- “It may suffice for the near term if global markets also turn supportive.” Otherwise, it’s only a brief pause
- Interest rates may have to rise to 20% to control the rout
Kiran Kowshik, a strategist at UniCredit in London
- The lira could rebound to about 4.4 per dollar
- Erdogan is likely to be a bit more hawkish on the FX side in his pre-election speech tomorrow, which should support the lira
- In medium term, rate hikes aren’t likely to help the lira, given the still-widening current account deficit and apparently low sensitivity of inflows to interest rates
- “Hence TRY will likely remain an under performer further out”
Alejandro Cuadrado, global head of foreign exchange at BBVA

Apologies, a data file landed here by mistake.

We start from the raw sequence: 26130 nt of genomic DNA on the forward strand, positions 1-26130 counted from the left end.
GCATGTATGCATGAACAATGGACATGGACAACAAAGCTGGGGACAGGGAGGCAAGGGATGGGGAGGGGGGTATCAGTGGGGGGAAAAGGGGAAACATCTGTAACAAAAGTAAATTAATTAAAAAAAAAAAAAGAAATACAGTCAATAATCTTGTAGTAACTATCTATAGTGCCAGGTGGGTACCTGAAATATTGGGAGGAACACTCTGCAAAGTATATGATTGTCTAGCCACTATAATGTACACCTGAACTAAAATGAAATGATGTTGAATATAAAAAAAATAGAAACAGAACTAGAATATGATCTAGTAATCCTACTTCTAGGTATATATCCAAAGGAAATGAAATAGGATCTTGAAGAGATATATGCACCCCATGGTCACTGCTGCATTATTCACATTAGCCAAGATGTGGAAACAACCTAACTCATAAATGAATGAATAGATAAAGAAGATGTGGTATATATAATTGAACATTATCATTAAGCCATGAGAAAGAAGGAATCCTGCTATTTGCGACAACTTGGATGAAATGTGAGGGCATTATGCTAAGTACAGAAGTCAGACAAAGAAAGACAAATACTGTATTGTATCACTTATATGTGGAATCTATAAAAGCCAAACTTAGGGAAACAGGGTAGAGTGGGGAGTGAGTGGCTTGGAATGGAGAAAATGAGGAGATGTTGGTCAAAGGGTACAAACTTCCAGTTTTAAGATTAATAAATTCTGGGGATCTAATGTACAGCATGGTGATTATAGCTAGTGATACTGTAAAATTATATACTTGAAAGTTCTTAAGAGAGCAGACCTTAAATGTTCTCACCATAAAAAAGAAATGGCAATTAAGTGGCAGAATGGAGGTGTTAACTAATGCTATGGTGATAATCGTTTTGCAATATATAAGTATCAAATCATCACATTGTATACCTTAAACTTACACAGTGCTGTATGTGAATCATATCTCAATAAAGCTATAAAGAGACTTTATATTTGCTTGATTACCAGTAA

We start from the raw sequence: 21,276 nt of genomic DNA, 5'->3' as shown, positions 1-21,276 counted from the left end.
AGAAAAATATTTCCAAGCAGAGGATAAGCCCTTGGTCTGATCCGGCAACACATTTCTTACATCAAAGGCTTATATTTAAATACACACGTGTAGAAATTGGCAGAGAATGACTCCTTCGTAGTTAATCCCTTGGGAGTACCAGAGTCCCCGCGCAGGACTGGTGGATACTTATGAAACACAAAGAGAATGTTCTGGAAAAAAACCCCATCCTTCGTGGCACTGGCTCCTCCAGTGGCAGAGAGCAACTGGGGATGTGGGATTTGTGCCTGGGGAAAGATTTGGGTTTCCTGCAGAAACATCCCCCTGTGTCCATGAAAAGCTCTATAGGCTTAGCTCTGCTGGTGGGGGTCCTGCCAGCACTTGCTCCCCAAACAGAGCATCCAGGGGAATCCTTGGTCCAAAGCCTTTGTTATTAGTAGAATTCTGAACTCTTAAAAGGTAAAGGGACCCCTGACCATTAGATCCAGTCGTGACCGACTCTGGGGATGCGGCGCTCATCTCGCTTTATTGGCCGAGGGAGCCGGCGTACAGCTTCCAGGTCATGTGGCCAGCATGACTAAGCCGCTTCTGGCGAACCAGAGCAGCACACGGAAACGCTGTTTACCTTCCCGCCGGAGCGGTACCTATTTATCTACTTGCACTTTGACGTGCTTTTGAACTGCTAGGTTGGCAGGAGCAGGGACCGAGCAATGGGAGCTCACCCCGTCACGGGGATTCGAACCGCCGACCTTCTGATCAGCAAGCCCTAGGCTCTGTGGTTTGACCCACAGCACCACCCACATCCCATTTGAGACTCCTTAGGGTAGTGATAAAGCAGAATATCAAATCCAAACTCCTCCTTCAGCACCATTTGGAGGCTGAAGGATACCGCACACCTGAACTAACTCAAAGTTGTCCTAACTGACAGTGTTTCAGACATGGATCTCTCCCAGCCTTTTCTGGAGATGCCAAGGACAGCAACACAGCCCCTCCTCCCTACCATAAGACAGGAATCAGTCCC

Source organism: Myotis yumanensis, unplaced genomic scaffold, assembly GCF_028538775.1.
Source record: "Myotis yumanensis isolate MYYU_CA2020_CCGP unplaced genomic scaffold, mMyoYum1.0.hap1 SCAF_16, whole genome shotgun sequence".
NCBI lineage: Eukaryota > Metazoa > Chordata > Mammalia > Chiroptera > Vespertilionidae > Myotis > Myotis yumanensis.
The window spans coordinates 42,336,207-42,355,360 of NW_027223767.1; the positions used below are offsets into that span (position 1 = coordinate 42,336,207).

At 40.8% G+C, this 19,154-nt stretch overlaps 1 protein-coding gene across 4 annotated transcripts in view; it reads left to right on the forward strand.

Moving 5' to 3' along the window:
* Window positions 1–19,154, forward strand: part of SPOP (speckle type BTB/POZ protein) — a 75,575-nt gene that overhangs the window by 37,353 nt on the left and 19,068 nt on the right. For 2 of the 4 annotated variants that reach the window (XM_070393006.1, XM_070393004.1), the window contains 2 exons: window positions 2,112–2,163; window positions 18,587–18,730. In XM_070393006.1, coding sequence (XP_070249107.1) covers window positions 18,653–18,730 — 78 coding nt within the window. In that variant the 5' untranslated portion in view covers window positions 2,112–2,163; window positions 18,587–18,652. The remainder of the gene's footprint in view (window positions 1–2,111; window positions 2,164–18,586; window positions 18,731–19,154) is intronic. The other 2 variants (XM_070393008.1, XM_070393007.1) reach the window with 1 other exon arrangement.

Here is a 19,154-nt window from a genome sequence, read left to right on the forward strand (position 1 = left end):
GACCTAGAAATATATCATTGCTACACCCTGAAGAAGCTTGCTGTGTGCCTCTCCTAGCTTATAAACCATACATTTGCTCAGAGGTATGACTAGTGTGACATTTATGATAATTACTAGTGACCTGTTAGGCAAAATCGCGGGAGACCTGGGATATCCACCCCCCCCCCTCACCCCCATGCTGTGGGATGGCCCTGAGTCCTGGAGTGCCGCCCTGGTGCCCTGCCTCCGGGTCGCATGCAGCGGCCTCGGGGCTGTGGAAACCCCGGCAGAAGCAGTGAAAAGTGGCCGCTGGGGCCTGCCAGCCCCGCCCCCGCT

- Rate hike should be enough to stem selloff, but more is needed to restore credibility
- Tightening topped initial BBVA’s expectation of 250 basis points
- "More signals may be needed, otherwise the adjustment higher in USDTRY remains inevitable"
- Forecasts a potential level of 4.4 in 2Q, as high volatility and possible corporate demand complicates the picture
Delphine Arrighi, a money manager at Old Mutual in London
- Hike might be "just enough" to calm the market, but more needs to be done to reestablish credibility
- Reduced short TRY position to market weight
- Without economic policy turnaround, TRY may weaken more medium-term
Shamaila Khan, director of emerging-market debt at AllianceBernstein
- Hike is a step in the right direction, but won’t be enough to change market sentiment